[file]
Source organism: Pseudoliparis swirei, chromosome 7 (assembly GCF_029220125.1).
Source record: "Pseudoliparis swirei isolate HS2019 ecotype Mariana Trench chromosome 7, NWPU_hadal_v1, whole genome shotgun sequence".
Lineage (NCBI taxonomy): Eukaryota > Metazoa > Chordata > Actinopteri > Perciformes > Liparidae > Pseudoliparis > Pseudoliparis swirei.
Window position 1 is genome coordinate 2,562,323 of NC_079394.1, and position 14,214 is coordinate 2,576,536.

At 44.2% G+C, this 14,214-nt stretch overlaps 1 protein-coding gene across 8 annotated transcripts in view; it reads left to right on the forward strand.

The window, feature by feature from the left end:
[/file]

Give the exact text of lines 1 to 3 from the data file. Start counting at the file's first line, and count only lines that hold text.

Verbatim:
Source organism: Pseudoliparis swirei, chromosome 7 (assembly GCF_029220125.1).
Source record: "Pseudoliparis swirei isolate HS2019 ecotype Mariana Trench chromosome 7, NWPU_hadal_v1, whole genome shotgun sequence".
Lineage (NCBI taxonomy): Eukaryota > Metazoa > Chordata > Actinopteri > Perciformes > Liparidae > Pseudoliparis > Pseudoliparis swirei.